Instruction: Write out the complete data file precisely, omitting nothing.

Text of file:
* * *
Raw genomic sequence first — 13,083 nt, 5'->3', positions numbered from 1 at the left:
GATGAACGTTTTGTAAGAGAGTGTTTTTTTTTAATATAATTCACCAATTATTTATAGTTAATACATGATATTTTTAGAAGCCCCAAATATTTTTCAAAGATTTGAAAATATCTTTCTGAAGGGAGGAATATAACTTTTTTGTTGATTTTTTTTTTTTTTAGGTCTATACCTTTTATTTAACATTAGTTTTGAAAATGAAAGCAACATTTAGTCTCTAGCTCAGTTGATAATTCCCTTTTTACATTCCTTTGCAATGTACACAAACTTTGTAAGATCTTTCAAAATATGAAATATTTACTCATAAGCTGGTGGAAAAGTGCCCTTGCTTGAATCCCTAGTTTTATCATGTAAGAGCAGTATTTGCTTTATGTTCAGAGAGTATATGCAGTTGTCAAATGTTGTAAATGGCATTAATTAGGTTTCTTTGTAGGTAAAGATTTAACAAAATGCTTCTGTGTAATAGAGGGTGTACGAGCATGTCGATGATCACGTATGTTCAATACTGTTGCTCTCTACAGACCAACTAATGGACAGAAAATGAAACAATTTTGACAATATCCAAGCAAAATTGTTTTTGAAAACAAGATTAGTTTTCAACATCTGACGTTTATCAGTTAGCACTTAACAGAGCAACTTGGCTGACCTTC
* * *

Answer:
Raw genomic sequence first — 13,083 nt, 5'->3', positions numbered from 1 at the left:
GATGAACGTTTTGTAAGAGAGTGTTTTTTTTTAATATAATTCACCAATTATTTATAGTTAATACATGATATTTTTAGAAGCCCCAAATATTTTTCAAAGATTTGAAAATATCTTTCTGAAGGGAGGAATATAACTTTTTTGTTGATTTTTTTTTTTTTTAGGTCTATACCTTTTATTTAACATTAGTTTTGAAAATGAAAGCAACATTTAGTCTCTAGCTCAGTTGATAATTCCCTTTTTACATTCCTTTGCAATGTACACAAACTTTGTAAGATCTTTCAAAATATGAAATATTTACTCATAAGCTGGTGGAAAAGTGCCCTTGCTTGAATCCCTAGTTTTATCATGTAAGAGCAGTATTTGCTTTATGTTCAGAGAGTATATGCAGTTGTCAAATGTTGTAAATGGCATTAATTAGGTTTCTTTGTAGGTAAAGATTTAACAAAATGCTTCTGTGTAATAGAGGGTGTACGAGCATGTCGATGATCACGTATGTTCAATACTGTTGCTCTCTACAGACCAACTAATGGACAGAAAATGAAACAATTTTGACAATATCCAAGCAAAATTGTTTTTGAAAACAAGATTAGTTTTCAACATCTGACGTTTATCAGTTAGCACTTAACAGAGCAACTTGGCTGACCTTC